It really comes down to the type of music you want to play and how far you want to advance. There is certainly value to practicing something so cut-and-dried, that you can easily assess in terms of advancing your technique. Scales are either right or wrong, played well or played not so well. At a certain point there are gray areas in playing most music. Is that song you’re playing “right” or “wrong”? That depends upon your (and possibly your audience’s) expectations. Not so with scales. They are easily quantifiable.
Some players thrive in this type of situation. By using good technique and a metronome you can chart your progress. This can be very encouraging and gratifying. Here’s how I see the positives and negatives of spending time practicing scales.
For last four hundred years of so much of Western music has been based on the Major Diatonic scale. Modes are a discussion for another day, but the do-re-mi scale we’ve all heard since we first learned music in school has been ingrained on our musical consciousness for untold generations. Melodies in most popular music are almost always based on this scale. So practicing Major Diatonic scales in at least all the commonly used keys has value for both the fingers and the ears.
Natural and Harmonic minor scales along with Pentatonic scales are often used in improvising. Knowing them has great value if you intend to be a lead guitar player.
Making up a practice regimen of various scales is a great way to “warm up” before you dive into learning new material. And you’ll often find that pieces of scales are incorporated in both melodic and back-up guitar arrangements.
For many players, practicing scales is…. Boring. And often frustrating. Remember – I’m talking about recreational guitar players, ones who just want to have some fun when they play. I know some may disagree, but scale work doesn’t always lead to better playing. Forcing oneself to keep a steady beat and change chords quickly and accurately should be the primary focus and doing those things will lead to a more satisfying playing experience.
Practicing scales embeds the sounds of those intervals between notes on our brain. Now, this is an iffy thing. Yes, much of our music is based on the Major Diatonic scale but by forcing this sound into our musical consciousness we are in danger of EXPECTING those intervals to occur. The legendary, great jazz musician Sonny Rollins once said that people would be wise to show up at his concerts a half-hour late because during that first half-hour he would essentially “cleaning out” his musical mind, playing things that he’d played before (great though they are!) and it takes time to dismiss musical sameness and become more creative.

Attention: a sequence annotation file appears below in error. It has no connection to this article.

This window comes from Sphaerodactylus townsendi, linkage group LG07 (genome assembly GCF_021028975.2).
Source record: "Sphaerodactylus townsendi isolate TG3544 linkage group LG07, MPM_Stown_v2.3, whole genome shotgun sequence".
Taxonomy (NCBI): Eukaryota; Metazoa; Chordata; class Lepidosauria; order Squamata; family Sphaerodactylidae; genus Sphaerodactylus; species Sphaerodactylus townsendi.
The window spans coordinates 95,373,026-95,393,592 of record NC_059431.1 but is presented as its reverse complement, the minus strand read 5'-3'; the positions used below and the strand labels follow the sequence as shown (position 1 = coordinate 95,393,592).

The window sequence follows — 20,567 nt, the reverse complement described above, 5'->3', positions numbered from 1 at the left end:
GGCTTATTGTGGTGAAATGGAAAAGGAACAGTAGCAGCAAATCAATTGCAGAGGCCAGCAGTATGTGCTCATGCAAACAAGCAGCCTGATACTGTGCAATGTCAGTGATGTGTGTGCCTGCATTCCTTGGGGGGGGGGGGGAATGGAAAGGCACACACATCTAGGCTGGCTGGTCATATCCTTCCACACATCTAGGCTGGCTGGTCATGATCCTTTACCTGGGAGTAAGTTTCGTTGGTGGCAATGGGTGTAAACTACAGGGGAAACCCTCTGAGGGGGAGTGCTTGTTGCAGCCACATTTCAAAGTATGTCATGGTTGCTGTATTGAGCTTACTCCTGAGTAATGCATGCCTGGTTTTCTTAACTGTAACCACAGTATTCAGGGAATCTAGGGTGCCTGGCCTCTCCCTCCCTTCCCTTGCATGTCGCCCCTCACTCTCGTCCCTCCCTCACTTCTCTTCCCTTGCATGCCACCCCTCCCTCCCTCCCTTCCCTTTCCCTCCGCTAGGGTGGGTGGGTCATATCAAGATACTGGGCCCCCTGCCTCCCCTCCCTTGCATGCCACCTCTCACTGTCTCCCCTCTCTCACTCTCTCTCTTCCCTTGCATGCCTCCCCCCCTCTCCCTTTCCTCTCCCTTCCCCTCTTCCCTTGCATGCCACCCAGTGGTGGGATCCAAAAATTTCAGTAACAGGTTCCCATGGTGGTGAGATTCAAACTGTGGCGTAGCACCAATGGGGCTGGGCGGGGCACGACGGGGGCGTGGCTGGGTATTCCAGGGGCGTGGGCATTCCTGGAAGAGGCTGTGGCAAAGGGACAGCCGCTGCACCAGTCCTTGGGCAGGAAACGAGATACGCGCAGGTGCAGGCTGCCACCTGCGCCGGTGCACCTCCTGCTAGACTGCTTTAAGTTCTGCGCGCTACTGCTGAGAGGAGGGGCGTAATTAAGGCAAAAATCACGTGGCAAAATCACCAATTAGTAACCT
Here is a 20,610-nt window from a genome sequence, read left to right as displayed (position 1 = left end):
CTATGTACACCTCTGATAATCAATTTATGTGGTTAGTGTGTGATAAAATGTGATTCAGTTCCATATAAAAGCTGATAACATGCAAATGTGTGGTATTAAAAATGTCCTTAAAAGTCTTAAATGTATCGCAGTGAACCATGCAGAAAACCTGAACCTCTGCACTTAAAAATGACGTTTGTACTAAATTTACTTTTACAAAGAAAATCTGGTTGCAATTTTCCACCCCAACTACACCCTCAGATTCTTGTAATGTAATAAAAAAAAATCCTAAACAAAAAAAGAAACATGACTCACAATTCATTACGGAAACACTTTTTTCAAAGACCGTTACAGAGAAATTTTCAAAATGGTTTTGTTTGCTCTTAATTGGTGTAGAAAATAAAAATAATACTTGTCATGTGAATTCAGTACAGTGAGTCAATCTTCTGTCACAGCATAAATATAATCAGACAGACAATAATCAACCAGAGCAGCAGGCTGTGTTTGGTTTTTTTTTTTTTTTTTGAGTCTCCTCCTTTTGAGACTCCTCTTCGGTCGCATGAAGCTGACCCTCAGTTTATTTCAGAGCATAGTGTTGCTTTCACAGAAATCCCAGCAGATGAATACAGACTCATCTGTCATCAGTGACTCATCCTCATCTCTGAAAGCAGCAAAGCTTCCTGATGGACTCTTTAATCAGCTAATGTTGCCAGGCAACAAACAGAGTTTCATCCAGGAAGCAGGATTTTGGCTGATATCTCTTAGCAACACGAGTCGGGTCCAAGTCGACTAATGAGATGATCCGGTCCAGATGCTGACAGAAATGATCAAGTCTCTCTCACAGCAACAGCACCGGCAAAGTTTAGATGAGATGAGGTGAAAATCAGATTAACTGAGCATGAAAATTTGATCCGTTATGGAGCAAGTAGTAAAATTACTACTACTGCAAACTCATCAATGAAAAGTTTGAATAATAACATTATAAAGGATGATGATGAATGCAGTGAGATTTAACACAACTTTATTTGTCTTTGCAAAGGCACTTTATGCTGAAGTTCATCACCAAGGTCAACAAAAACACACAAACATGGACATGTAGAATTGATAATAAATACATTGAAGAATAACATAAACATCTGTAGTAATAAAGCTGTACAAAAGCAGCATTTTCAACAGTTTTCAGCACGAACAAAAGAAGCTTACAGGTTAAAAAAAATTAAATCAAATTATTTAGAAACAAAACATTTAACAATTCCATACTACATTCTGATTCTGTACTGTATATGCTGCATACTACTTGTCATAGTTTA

Time. None of us have enough of it. Assuming a player knows a few types of scales in a few different keys it’s easy to spend a lot of time in a given practice session on just them. Optimizing the time we can carve out to play is what it’s all about, folks. Play what you WANT to play, not what you thing you HAVE to play.
So, here’s what I do. I’ll usually spend a few short minutes doing a few Major Diatonic scales and a couple minor ones, just to warm up. If I’m working on a difficult piece that includes things like diminished scales in the melody or arpeggios, I’ll spend some time separating them out from the melody and practicing them but I force myself to return to the overall arrangement as soon as possible. In all, I would guess that pure scale work takes no more than 10% of my practice time. Would I be a better player if I devoted more time to scales? Maybe. Maybe not.
What I do spend more and more time on these days is melodies. And yes, they do include some of the intervals we find in various scales. But I keep reminding myself of my days playing lead guitar in various bands when my solos always seemed to slip back into riffing through scales. Boring.
I guess the bottom line is looking at scale practice like an athlete looks at warm-ups before a game. No matter how many leg lifts or push-ups you do, what really matters is how well you hit or kick the ball.
Peace & good music,